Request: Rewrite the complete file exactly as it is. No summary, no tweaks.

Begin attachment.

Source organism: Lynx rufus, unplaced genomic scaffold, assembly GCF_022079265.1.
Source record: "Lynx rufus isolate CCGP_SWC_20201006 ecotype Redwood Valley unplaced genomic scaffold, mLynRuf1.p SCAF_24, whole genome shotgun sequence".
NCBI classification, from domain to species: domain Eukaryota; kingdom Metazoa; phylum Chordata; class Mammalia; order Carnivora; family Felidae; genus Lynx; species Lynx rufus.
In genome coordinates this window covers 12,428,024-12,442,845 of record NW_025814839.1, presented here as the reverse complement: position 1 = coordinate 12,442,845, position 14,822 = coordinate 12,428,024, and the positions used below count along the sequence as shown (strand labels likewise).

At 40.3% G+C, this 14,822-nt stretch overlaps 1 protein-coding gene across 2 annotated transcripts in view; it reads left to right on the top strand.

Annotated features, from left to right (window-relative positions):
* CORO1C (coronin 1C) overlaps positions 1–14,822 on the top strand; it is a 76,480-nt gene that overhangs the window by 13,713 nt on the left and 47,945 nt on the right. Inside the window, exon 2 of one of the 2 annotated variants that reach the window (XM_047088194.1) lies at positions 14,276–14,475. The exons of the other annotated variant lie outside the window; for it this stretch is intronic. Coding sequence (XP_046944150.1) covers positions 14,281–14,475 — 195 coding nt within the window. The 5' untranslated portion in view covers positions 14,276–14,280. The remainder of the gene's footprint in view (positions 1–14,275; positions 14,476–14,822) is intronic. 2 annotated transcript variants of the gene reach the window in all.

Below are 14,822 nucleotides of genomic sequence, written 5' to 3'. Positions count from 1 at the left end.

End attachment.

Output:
Source organism: Lynx rufus, unplaced genomic scaffold, assembly GCF_022079265.1.
Source record: "Lynx rufus isolate CCGP_SWC_20201006 ecotype Redwood Valley unplaced genomic scaffold, mLynRuf1.p SCAF_24, whole genome shotgun sequence".
NCBI classification, from domain to species: domain Eukaryota; kingdom Metazoa; phylum Chordata; class Mammalia; order Carnivora; family Felidae; genus Lynx; species Lynx rufus.
In genome coordinates this window covers 12,428,024-12,442,845 of record NW_025814839.1, presented here as the reverse complement: position 1 = coordinate 12,442,845, position 14,822 = coordinate 12,428,024, and the positions used below count along the sequence as shown (strand labels likewise).

At 40.3% G+C, this 14,822-nt stretch overlaps 1 protein-coding gene across 2 annotated transcripts in view; it reads left to right on the top strand.

Annotated features, from left to right (window-relative positions):
* CORO1C (coronin 1C) overlaps positions 1–14,822 on the top strand; it is a 76,480-nt gene that overhangs the window by 13,713 nt on the left and 47,945 nt on the right. Inside the window, exon 2 of one of the 2 annotated variants that reach the window (XM_047088194.1) lies at positions 14,276–14,475. The exons of the other annotated variant lie outside the window; for it this stretch is intronic. Coding sequence (XP_046944150.1) covers positions 14,281–14,475 — 195 coding nt within the window. The 5' untranslated portion in view covers positions 14,276–14,280. The remainder of the gene's footprint in view (positions 1–14,275; positions 14,476–14,822) is intronic. 2 annotated transcript variants of the gene reach the window in all.

Below are 14,822 nucleotides of genomic sequence, written 5' to 3'. Positions count from 1 at the left end.